20 January 2023
RALEIGH, N.C. (WNCT) — At least 280 illegal firearms were forfeited and approximately 278 defendants were charged with federal firearms offenses within the Eastern District of North Carolina in 2022, according to an announcement from Michael Easley, U.S. attorney for the district.
The Eastern District includes 44 counties from Raleigh to the Atlantic coast.
“Getting illegal guns out of the hands of the most dangerous felons helps make our communities safer,” Easley said in a press release. “I am proud of the strong partnership between federal, state and local law enforcement to get these guns off the street, so they are not used to commit future crimes.”
At least 280 “illegally owned, possessed, used, or obtained firearms” were forfeited within the district in 2022, according to the release. Criminally-forfeited forearms are given to the government for disposal, which can include returning the gun to a rightful owner.
“EDNC’s efforts to seize and forfeit illegal firearms in 2022 was the result of multiple investigative and prosecutorial efforts, including the Project Safe Neighborhood (PSN) and the Violent Crime Action Plan (VCAP) initiative which are both collaborative efforts with local, state, and federal law enforcement agencies, working with the community, to identify and address the most significant drivers of violent crime, and the Organized Crime Drug Enforcement Task Forces (OCDETF), whose purpose is to identify, disrupt and dismantle the most serious drug trafficking, weapons trafficking, and money laundering organizations, and those primarily responsible for the nation’s illegal drug supply,” the release says.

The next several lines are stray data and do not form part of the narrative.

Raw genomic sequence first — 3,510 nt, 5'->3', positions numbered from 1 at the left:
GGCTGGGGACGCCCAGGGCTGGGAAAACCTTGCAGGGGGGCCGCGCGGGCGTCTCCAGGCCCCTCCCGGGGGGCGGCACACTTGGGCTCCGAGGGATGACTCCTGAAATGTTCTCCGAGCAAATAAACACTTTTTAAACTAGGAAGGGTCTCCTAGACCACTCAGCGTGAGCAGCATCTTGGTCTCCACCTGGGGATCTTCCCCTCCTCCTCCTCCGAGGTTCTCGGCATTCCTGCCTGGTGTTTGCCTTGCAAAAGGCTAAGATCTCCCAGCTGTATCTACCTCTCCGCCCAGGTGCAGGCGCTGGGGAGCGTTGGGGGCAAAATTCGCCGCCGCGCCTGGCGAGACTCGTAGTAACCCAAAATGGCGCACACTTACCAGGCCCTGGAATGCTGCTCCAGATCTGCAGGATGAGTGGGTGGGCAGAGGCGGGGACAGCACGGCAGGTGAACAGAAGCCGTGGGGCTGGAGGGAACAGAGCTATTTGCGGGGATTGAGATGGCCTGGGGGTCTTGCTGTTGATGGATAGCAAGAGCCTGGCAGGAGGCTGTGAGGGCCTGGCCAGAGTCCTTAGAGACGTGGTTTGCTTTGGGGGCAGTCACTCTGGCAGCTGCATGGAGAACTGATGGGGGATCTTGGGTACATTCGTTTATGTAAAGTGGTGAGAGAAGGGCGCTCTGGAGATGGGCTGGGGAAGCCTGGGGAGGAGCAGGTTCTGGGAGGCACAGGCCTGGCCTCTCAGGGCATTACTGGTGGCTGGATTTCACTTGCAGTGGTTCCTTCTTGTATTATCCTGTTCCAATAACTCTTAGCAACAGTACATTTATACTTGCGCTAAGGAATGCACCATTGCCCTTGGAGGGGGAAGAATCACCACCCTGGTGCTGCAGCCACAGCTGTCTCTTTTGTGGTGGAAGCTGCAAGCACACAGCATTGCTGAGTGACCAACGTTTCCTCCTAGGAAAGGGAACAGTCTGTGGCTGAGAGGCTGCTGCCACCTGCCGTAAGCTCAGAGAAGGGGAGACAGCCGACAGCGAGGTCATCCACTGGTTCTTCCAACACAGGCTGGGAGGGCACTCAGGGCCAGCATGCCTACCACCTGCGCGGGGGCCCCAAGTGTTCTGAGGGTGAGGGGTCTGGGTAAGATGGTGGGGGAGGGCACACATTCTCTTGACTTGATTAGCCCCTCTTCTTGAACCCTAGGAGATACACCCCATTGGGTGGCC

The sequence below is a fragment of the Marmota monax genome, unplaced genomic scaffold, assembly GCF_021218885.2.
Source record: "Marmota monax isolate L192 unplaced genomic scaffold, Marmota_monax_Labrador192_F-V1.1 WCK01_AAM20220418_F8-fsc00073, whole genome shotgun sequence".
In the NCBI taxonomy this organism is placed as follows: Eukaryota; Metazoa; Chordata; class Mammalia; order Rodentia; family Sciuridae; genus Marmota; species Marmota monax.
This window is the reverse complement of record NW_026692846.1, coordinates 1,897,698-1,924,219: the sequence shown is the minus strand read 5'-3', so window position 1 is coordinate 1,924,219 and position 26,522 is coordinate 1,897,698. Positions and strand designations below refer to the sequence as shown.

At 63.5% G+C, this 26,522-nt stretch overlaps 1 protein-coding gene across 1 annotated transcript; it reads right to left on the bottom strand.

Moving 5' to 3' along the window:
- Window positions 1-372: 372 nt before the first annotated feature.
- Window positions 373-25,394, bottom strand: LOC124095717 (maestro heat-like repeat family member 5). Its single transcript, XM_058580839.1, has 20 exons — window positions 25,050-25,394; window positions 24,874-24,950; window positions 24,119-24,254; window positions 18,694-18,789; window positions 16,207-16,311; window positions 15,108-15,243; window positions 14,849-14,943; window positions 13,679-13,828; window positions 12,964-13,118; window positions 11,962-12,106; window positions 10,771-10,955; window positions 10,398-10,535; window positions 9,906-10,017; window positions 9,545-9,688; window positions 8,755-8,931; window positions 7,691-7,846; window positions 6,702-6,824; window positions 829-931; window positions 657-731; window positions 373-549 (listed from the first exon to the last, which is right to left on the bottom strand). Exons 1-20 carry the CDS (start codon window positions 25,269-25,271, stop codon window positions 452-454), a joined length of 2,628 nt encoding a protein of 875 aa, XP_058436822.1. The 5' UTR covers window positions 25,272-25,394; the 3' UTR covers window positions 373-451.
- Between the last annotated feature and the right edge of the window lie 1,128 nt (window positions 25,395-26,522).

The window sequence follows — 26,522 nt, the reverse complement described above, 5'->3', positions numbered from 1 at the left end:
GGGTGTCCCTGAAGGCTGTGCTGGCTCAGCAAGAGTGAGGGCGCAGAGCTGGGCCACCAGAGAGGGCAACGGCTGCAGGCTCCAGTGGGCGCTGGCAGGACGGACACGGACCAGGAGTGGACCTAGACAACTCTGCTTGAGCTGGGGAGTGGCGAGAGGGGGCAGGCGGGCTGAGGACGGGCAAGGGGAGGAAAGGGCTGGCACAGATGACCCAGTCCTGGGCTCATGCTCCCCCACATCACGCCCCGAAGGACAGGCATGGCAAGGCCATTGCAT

EDNC said it charged approximately 278 defendants with federal firearms offenses, including possessing a firearm in furtherance of drug trafficking, possession of a firearm as a convicted felon, and straw purchasing of a firearm. The district credited “close cooperation between prosecutors and partners at federal and local law enforcement agencies.”
“ATF’s top priority is preventing firearms from falling into the wrong hands,” said Bureau of Alcohol, Tobacco, Firearms and Explosives Special Agent in Charge Bennie Mims. “That effort is strongly supported by our local and state law enforcement partners and our federal prosecutors. Through our collaborative efforts, we’re working hard to prevent illegal purchases, firearms trafficking, and firearms thefts. Keeping firearms out of the hands of prohibited individuals is key to building and maintaining safer communities.”
“Finding and confiscating illegal weapons from dangerous criminals not only protects our communities, but it also protects the law enforcement community as we do our jobs,” said Ronnie Martinez, special agent in charge of Homeland Security Investigations in Charlotte that covers North and South Carolina. “We will continue to work with our law enforcement partners to protect our communities.